I’ve chimed in on a couple of major NEC transfers this offseason (Marcquise Reed here and Andrew Smeathers here), but during my brief hiatus from the blog I failed to address a few other significant defections. Allow me to catch up as I assess how the recent turnover may affect two programs that finished in the bottom of the NEC standings, Fairleigh Dickinson (FDU) and Central Connecticut (CCSU).
The Greg Herenda rebuilding train has, at least temporarily, gone off the tracks given the unforeseen events of 2015. After going a respectable 17-27 under Herenda — FDU won a COMBINED 15 games in their previous three seasons under Greg Vetrone — the tied-for-first-place Knights proceeded to drop 15 straight NEC contests by an average of 9.7 points per defeat. Even worse, the program is now devoid of a single upperclassman who logged valuable minutes during the 2014-15 campaign.
The departures of Matt MacDonald and Xavier Harris put a burden on the coaching staff to fill their vacant roster spots in short order. As of this writing, FDU had 11 scholarship players committed for the 2015-16 season and only two — Myles Mann and Monmouth transfer Tyrone O’Garro — have been in Division I basketball for at least two seasons. I doubt Herenda and his staff imagined the rebuilding process taking this shape for the start of his third season.
MacDonald’s departure, in particular, may come as a surprise to outsiders, but the heady guard never really emerged as the seasoned scorer many of us thought he would become, especially after his impressive seven game sample to begin last season. In those contests which included a career 29-point performance versus Princeton at home, MacDonald averaged 13.8 points and 9.6 shots per game. The sophomore appeared to be breaking out of his “role player” designation and morphing into a foundation piece that Herenda could realistically build his club around. Throw in his background story of FDU being the only Division I program to offer MacDonald in the summer of 2013, and this appeared to be a fantastic story in the making.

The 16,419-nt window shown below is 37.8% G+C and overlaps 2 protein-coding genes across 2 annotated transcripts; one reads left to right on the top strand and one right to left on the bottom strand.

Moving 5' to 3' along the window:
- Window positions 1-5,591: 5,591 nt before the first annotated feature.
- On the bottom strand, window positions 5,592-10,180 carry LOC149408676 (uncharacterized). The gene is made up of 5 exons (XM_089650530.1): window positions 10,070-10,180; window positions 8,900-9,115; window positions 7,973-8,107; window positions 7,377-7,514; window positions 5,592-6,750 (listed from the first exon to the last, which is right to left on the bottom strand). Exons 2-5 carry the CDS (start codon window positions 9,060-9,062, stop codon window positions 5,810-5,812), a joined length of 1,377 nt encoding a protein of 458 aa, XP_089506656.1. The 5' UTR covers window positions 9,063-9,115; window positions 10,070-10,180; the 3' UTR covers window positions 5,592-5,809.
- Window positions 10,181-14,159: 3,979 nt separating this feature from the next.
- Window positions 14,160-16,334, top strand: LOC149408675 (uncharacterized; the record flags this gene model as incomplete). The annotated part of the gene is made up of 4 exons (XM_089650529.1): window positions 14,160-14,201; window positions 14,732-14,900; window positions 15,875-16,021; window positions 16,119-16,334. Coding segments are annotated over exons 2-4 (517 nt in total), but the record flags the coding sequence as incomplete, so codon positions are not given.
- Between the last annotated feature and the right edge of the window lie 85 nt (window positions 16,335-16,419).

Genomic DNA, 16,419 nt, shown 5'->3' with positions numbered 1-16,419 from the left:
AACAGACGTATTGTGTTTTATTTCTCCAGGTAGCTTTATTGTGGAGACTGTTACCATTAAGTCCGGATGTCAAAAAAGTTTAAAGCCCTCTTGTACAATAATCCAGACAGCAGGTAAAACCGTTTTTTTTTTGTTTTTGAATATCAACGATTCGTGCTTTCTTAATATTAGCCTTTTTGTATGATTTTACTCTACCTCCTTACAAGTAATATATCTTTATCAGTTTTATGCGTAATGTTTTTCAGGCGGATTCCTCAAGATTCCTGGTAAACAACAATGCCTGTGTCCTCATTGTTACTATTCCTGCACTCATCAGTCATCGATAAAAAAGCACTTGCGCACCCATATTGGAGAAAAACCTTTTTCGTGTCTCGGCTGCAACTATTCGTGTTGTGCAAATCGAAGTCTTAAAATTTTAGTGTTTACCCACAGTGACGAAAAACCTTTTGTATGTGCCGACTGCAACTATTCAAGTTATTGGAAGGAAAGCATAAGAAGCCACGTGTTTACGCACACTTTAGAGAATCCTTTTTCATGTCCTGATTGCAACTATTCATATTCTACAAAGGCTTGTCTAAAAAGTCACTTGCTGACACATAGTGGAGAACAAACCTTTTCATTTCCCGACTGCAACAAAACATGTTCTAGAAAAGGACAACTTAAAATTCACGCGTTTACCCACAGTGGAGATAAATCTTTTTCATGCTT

Until it wasn’t.
In the 22 games that followed the aforementioned seven game stretch, MacDonald deferred far more often once again, and saw his levels precipitously drop to 7.5 points and 5.9 shots taken per game. He was still his efficient self (111.0 offensive rating, 50.3% EFG%) amid the drop in production, yet less efficient players like Mostafaa Jones and Darian Anderson were dominating the ball and rendering MacDonald as a secondary scorer. Which is fine if that’s the role the sophomore guard coveted, but clearly he wasn’t on board with becoming the next Joe O’Shea. He admitted as much in a recent interview with Josh Verlin of City of Basketball Love, when he declared that FDU “wasn’t a fit” on and off the court, hence his departure to the Ivy League.
Regarding the athletic Harris, Herenda loses a competent and somewhat underrated power forward who grabbed 10.7% and 19.5% of the available offensive and defensive rebounds, respectively. Throw in a 6.1% block rate, good enough for fifth in the NEC and 140th nationally among Division I players, and you have a classic rim protector exiting stage left. Now, Herenda must forge on with an inexperienced frontline led by O’Garro, Mann and sophomore Earl Potts Jr. There’s certainly promise along that group, but the Knights are dangerously thin and have little room for error considering their horrid performance on the glass last season. Of the 351 Division I programs, the Knights were dead last in defensive rebounding percentage, when they failed to corral 60% of their opponents’ misses. Prematurely losing FDU’s best rebounder in Harris will make it more difficult to overcome this monster deficiency and also keep opponents from making 52.5% of their shot attempts from inside the arc.